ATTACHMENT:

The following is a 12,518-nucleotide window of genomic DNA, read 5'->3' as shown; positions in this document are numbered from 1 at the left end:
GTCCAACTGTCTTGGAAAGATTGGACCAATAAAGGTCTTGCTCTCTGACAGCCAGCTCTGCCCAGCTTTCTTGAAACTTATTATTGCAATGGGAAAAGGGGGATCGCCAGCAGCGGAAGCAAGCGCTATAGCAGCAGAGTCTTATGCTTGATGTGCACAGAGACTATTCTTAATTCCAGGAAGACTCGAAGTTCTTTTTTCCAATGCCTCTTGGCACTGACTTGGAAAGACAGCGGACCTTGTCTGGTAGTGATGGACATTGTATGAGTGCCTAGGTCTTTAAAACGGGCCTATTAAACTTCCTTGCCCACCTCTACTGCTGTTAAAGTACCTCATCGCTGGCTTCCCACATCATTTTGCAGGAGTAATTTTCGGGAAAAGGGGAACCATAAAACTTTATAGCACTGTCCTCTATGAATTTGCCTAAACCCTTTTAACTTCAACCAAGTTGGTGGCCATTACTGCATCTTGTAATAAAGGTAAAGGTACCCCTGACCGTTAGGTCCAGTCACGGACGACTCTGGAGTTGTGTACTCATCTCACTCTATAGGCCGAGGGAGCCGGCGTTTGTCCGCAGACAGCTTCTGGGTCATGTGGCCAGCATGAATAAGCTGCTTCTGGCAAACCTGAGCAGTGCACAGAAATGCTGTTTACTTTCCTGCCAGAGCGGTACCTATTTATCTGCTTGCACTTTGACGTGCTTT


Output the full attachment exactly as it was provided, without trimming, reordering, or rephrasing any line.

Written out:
The following is a 12,518-nucleotide window of genomic DNA, read 5'->3' as shown; positions in this document are numbered from 1 at the left end:
GTCCAACTGTCTTGGAAAGATTGGACCAATAAAGGTCTTGCTCTCTGACAGCCAGCTCTGCCCAGCTTTCTTGAAACTTATTATTGCAATGGGAAAAGGGGGATCGCCAGCAGCGGAAGCAAGCGCTATAGCAGCAGAGTCTTATGCTTGATGTGCACAGAGACTATTCTTAATTCCAGGAAGACTCGAAGTTCTTTTTTCCAATGCCTCTTGGCACTGACTTGGAAAGACAGCGGACCTTGTCTGGTAGTGATGGACATTGTATGAGTGCCTAGGTCTTTAAAACGGGCCTATTAAACTTCCTTGCCCACCTCTACTGCTGTTAAAGTACCTCATCGCTGGCTTCCCACATCATTTTGCAGGAGTAATTTTCGGGAAAAGGGGAACCATAAAACTTTATAGCACTGTCCTCTATGAATTTGCCTAAACCCTTTTAACTTCAACCAAGTTGGTGGCCATTACTGCATCTTGTAATAAAGGTAAAGGTACCCCTGACCGTTAGGTCCAGTCACGGACGACTCTGGAGTTGTGTACTCATCTCACTCTATAGGCCGAGGGAGCCGGCGTTTGTCCGCAGACAGCTTCTGGGTCATGTGGCCAGCATGAATAAGCTGCTTCTGGCAAACCTGAGCAGTGCACAGAAATGCTGTTTACTTTCCTGCCAGAGCGGTACCTATTTATCTGCTTGCACTTTGACGTGCTTT